(CBS/AP) Drugmakers have been trying to battle obesity for as long as Americans have been packing on the pounds. But they've lost as many battles as those trying to lose weight.
For nearly a century, scientists have struggled to make a diet pill that helps people lose weight without side effects that range from embarrassing digestive issues to dangerous heart problems.
This week, federal health advisers endorsed the weight loss pill Qnexa, even though the FDA previously rejected it over concerns that it can cause heart palpitations and birth defects if taken by pregnant women.
The vote raises hopes that the U.S. could approve its first anti-obesity drug in more than a decade. It also highlights how challenging it is to create a pill that fights fat in a variety of people without negative side effects.
"Having a drug for obesity would be like telling me you had a drug for the fever," Dr. Mitchell Roslin, chief of bariatric surgery at Northern Westchester Hospital in New York, said. "There can be millions of different reasons why someone is obese; it's really a symptom of various underlying mechanisms."
An effective and safe diet pill would be an easy sale in the U.S. The country has over 75 million obese adults - nearly 35 percent of the population. But the biggest problem in creating a weight-loss drug is that there's no safe way to turn off one of the human body's most fundamental orders.
For millions of years, humans have been programmed to consume calories and store them as energy - that is, fat. It's this biological mechanism that makes it almost impossible to quickly lose weight by not eating. Cutting down on food instead sends stronger signals to the body to store more calories.
"Throughout most of human history calories were scarce and hard to get, so we have numerous natural defenses against starvation," Dr. David Katz of Yale University's Prevention Research Center said. "We have no defenses against overeating because we never needed them before."
Previous attempts to create a weight loss drug have failed - and many have proved fatal.
In the 1930s, for example, doctors focused on speeding up metabolism to burn more calories. So they prescribed a chemical called dinitrophenol, which accelerated metabolism, but also caused fever, swelling and deadly toxicity in some patients. The FDA was later established in response to untested drugs like dinitrophenol.
In the `50s and `60s, amphetamines became a popular weight loss treatment because they boost metabolism and suppress appetite. But the pills proved to be highly addictive, and doctors discovered they increase blood pressure and heart rate. The amphetamine phentermine remains approved for short-term weight loss, usually less than 12 weeks, though it is seldom prescribed because of the potential for addiction.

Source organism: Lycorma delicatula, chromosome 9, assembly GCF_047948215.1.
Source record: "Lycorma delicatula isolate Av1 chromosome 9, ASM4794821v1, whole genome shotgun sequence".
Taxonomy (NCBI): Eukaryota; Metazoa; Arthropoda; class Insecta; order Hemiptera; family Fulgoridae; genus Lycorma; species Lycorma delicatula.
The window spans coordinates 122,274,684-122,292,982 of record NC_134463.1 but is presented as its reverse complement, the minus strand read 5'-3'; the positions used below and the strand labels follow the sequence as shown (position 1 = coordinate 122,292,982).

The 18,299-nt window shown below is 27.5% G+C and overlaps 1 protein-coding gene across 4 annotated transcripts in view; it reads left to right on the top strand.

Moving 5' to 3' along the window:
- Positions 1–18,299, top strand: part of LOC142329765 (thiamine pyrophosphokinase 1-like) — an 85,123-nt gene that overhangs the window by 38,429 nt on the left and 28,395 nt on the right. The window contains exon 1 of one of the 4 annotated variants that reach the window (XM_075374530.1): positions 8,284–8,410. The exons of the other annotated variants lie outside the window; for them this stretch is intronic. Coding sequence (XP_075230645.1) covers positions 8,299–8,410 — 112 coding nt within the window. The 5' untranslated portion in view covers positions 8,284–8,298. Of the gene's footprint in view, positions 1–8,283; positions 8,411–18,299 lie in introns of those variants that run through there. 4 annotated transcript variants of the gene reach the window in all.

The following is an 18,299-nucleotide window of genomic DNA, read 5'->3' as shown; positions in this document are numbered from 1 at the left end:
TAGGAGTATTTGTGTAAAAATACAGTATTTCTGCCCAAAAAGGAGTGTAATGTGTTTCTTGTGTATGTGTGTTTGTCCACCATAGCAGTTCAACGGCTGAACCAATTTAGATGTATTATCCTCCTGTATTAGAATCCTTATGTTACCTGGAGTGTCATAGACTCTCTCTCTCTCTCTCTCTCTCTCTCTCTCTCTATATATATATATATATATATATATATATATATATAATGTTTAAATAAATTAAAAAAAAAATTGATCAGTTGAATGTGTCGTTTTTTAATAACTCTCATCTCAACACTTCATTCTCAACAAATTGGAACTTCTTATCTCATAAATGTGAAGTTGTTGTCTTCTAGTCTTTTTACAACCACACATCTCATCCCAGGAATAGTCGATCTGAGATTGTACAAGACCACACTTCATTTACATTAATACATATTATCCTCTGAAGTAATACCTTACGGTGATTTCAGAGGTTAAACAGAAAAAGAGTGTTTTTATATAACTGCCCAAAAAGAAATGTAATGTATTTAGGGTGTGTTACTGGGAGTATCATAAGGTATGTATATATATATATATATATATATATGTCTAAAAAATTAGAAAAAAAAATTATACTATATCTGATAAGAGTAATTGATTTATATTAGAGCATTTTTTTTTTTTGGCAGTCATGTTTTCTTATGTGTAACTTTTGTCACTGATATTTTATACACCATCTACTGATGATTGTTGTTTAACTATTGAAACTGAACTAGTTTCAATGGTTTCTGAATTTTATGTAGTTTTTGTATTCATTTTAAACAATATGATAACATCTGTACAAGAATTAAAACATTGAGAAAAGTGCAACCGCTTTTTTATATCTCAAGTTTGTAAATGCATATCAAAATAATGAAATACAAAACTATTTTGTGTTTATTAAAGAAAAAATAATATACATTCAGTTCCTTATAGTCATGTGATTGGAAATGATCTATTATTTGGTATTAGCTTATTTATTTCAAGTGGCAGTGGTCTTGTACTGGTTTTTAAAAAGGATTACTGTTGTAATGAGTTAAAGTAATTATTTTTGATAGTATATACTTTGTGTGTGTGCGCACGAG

Perhaps the worst diet pill safety debacle came in the 1990s and involved the combination of phentermine and another weight loss drug marketed by Wyeth called fenfluramine. The combination of the two pills, dubbed fen-phen, was never approved by the FDA but more than 18 million prescriptions were written for it by the mid-90s.
But after studies in 1997 suggested that up to a third of patients taking fen-phen experienced heart valve damage, Wyeth was forced to recall two versions of fenfluramine and eventually paid more than $13 billion to settle tens of thousands of personal injury lawsuits.
Currently, the only drug approved for long-term weight loss in the U.S. is orlistat, which is sold as the prescription drug Xenical and over the counter as alli. The drug works by blocking the absorption of fat. But it hasn't gained traction because it has unpleasant side effects, including loose bowel movements. Educational pamphlets for alli even recommend people start the program when they have a few days off work, or bring an extra pair of pants to the office.
Vivus' Qnexa is one of a trio of drugs seeking FDA approval. It's a combination of amphetamine phentermine, which suppresses appetite, and topiramate, which is supposed to make patients feel more full. FDA doctors voted 20-2 in favor of the drug.
The group touted the drug's benefits, which include weight loss of nearly 10 percent for most patients taking the drug over a year - the highest reduction reported with any recent diet pill. But panelists stressed that the drugmaker must be required to conduct a large, follow-up study of the pill's effects on the heart.
The FDA is expected to issue its decision on Qnexa by mid-April.
"The potential benefits of this medication seem to trump the side effects," said FDA panel member Dr. Kenneth Burman of the Washington Hospital Center in Washington DC. "But in truth, only time will tell."